In the almost complete absence of interventions or assistance from national or local government, or other agencies, mutual support in the community seems sometimes to be the only lifeline. Martha says she get virtually no help from her husband or any of the community initiatives such as the Constituency Development Fund; she relies on working with her women’s group “to do something constructive”.
Helen is a member of three women’s groups, which seem to provide both practical and emotional support: “among ourselves, from day to day, we help each other”.
Although all women seem to belong to at least one self-help group, sometimes a problem is tackled through an informal grouping. For example, Nyiva tells of how women and elders got together to address the problem of girls being raped in Kibagare, which was being ignored by the police.
George tells a similar story of Kibagare residents coming together to tackle a big increase in robberies and muggings. Everyone knew the people responsible were local. Eventually, “the people of this area combined forces and arrested [three people]”.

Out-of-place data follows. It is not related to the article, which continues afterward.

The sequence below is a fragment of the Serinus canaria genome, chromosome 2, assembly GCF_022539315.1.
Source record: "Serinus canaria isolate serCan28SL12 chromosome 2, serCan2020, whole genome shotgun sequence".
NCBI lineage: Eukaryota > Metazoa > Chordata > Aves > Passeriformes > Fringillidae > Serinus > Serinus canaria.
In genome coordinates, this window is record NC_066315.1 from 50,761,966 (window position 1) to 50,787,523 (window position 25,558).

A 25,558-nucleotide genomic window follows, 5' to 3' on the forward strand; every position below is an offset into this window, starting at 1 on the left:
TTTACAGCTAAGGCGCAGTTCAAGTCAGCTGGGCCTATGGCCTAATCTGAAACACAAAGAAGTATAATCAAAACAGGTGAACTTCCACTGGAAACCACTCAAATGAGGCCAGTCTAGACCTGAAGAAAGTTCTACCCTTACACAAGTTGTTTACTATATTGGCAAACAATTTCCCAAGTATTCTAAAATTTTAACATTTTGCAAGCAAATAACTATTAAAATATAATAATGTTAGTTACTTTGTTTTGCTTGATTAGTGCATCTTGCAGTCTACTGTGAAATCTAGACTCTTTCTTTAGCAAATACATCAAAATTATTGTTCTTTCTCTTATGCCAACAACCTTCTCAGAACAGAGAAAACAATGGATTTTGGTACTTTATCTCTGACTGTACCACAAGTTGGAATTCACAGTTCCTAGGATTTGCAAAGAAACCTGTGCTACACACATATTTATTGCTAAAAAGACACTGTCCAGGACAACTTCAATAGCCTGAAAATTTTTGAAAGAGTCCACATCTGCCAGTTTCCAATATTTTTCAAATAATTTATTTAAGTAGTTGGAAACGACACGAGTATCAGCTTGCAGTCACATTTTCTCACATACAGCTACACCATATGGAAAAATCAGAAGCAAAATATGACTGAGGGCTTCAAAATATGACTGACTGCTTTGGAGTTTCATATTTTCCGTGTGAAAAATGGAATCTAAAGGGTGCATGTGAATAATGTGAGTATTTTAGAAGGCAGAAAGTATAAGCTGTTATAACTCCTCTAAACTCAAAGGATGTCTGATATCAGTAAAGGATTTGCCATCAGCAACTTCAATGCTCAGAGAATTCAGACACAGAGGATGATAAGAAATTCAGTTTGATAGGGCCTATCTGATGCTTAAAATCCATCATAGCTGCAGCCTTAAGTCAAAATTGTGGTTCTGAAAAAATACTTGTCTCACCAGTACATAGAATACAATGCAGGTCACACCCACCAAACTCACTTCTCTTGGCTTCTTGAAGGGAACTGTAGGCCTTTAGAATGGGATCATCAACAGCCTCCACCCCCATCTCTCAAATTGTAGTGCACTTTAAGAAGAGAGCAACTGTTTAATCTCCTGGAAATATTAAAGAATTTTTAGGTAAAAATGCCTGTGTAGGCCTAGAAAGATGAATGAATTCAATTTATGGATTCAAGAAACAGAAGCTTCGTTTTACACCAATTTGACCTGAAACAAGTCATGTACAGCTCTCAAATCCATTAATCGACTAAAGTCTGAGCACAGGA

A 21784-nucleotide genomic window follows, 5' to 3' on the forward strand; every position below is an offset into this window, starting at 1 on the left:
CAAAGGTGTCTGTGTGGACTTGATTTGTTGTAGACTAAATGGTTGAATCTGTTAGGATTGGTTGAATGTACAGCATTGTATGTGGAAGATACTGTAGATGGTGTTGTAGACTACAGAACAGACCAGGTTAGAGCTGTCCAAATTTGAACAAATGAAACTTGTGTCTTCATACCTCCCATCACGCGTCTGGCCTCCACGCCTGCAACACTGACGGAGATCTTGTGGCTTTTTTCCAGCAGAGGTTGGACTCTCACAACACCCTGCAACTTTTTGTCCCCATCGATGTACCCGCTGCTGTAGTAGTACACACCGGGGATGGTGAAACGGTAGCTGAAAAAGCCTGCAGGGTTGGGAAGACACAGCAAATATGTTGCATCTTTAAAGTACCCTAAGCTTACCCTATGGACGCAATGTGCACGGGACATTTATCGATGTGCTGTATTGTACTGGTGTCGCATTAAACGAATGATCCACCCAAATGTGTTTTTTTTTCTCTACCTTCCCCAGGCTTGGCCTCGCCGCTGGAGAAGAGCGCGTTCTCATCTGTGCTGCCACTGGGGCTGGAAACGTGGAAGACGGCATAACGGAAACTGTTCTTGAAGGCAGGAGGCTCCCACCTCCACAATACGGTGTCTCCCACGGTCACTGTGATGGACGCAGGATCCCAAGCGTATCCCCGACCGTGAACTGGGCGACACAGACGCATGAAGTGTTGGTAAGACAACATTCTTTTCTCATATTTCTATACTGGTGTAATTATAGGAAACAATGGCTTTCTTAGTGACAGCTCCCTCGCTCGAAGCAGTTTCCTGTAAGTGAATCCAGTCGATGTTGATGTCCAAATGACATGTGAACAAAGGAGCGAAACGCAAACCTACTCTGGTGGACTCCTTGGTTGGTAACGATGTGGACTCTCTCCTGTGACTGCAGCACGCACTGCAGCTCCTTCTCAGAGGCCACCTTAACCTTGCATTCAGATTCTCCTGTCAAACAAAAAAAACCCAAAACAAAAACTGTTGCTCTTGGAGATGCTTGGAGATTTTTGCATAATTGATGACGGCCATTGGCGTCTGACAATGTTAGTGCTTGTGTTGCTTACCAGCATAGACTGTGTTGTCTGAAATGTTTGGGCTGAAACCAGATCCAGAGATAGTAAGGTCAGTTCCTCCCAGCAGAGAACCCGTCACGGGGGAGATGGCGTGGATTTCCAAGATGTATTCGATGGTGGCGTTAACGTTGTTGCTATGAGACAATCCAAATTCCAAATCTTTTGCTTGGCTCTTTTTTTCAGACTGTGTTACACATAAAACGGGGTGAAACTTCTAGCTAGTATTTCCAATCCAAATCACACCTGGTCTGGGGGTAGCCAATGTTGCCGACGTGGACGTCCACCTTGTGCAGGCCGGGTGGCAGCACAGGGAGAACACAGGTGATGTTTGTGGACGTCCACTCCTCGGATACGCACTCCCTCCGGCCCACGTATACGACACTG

Joseph and other young people started the Kibagare Youth Trust Fund, saying that every Sunday they would clean up the community. They were eventually defeated “because the dirt was too much… There are no toilets and that actually made our job a hard one…” They asked their MP for help with sanitation – without success. Rather than admit defeat, they “decided that we should not wait for the government…” and formed their own savings club: “When the money becomes enough we will try and construct toilets.”
Another kind of club helps people of same ethnic identity; George, a Luo, mentions such a group in Kibagare: “When I am caught up with problems, they can contribute something for me…or they take me to hospital and help my…family.”